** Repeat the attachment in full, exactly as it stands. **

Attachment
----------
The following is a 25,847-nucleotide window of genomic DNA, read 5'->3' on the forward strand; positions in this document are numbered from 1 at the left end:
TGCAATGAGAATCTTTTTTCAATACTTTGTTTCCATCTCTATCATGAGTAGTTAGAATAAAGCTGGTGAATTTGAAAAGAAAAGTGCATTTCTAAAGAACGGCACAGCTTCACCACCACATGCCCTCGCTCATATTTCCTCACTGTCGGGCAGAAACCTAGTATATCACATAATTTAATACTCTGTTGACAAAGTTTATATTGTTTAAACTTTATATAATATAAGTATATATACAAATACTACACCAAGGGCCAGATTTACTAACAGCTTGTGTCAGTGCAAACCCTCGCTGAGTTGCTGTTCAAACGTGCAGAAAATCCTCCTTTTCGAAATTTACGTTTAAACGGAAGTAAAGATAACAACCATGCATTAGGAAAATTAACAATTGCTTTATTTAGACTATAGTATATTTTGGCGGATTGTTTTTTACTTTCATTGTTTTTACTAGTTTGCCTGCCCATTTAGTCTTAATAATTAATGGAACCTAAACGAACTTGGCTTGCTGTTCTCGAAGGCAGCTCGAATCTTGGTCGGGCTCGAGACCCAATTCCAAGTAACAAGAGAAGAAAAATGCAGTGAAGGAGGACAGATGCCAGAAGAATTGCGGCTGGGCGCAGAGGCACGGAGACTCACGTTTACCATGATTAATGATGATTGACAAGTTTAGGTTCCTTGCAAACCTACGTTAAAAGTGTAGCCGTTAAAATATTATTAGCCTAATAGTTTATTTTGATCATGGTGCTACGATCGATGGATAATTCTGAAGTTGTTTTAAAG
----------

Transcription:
The following is a 25,847-nucleotide window of genomic DNA, read 5'->3' on the forward strand; positions in this document are numbered from 1 at the left end:
TGCAATGAGAATCTTTTTTCAATACTTTGTTTCCATCTCTATCATGAGTAGTTAGAATAAAGCTGGTGAATTTGAAAAGAAAAGTGCATTTCTAAAGAACGGCACAGCTTCACCACCACATGCCCTCGCTCATATTTCCTCACTGTCGGGCAGAAACCTAGTATATCACATAATTTAATACTCTGTTGACAAAGTTTATATTGTTTAAACTTTATATAATATAAGTATATATACAAATACTACACCAAGGGCCAGATTTACTAACAGCTTGTGTCAGTGCAAACCCTCGCTGAGTTGCTGTTCAAACGTGCAGAAAATCCTCCTTTTCGAAATTTACGTTTAAACGGAAGTAAAGATAACAACCATGCATTAGGAAAATTAACAATTGCTTTATTTAGACTATAGTATATTTTGGCGGATTGTTTTTTACTTTCATTGTTTTTACTAGTTTGCCTGCCCATTTAGTCTTAATAATTAATGGAACCTAAACGAACTTGGCTTGCTGTTCTCGAAGGCAGCTCGAATCTTGGTCGGGCTCGAGACCCAATTCCAAGTAACAAGAGAAGAAAAATGCAGTGAAGGAGGACAGATGCCAGAAGAATTGCGGCTGGGCGCAGAGGCACGGAGACTCACGTTTACCATGATTAATGATGATTGACAAGTTTAGGTTCCTTGCAAACCTACGTTAAAAGTGTAGCCGTTAAAATATTATTAGCCTAATAGTTTATTTTGATCATGGTGCTACGATCGATGGATAATTCTGAAGTTGTTTTAAAG